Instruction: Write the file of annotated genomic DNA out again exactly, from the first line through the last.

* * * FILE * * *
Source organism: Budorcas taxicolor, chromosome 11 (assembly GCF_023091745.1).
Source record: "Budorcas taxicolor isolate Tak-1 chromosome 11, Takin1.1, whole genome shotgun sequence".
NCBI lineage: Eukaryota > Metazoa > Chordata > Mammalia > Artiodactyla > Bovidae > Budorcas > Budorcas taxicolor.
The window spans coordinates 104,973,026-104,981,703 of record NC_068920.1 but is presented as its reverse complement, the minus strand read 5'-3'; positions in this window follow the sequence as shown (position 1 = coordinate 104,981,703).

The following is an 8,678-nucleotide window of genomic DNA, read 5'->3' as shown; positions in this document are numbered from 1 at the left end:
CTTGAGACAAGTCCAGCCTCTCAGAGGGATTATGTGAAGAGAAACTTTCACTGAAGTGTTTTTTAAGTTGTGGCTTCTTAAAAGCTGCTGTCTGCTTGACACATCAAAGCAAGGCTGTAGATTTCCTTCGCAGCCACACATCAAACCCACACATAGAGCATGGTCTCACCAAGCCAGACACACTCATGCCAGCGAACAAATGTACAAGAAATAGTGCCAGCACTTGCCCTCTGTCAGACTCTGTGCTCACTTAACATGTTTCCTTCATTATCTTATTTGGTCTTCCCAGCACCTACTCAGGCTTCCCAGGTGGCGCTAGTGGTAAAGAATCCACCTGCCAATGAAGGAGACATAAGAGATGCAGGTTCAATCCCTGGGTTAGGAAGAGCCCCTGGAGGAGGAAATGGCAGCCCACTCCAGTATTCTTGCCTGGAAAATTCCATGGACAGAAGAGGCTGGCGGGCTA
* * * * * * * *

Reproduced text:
Source organism: Budorcas taxicolor, chromosome 11 (assembly GCF_023091745.1).
Source record: "Budorcas taxicolor isolate Tak-1 chromosome 11, Takin1.1, whole genome shotgun sequence".
NCBI lineage: Eukaryota > Metazoa > Chordata > Mammalia > Artiodactyla > Bovidae > Budorcas > Budorcas taxicolor.
The window spans coordinates 104,973,026-104,981,703 of record NC_068920.1 but is presented as its reverse complement, the minus strand read 5'-3'; positions in this window follow the sequence as shown (position 1 = coordinate 104,981,703).

The following is an 8,678-nucleotide window of genomic DNA, read 5'->3' as shown; positions in this document are numbered from 1 at the left end:
CTTGAGACAAGTCCAGCCTCTCAGAGGGATTATGTGAAGAGAAACTTTCACTGAAGTGTTTTTTAAGTTGTGGCTTCTTAAAAGCTGCTGTCTGCTTGACACATCAAAGCAAGGCTGTAGATTTCCTTCGCAGCCACACATCAAACCCACACATAGAGCATGGTCTCACCAAGCCAGACACACTCATGCCAGCGAACAAATGTACAAGAAATAGTGCCAGCACTTGCCCTCTGTCAGACTCTGTGCTCACTTAACATGTTTCCTTCATTATCTTATTTGGTCTTCCCAGCACCTACTCAGGCTTCCCAGGTGGCGCTAGTGGTAAAGAATCCACCTGCCAATGAAGGAGACATAAGAGATGCAGGTTCAATCCCTGGGTTAGGAAGAGCCCCTGGAGGAGGAAATGGCAGCCCACTCCAGTATTCTTGCCTGGAAAATTCCATGGACAGAAGAGGCTGGCGGGCTA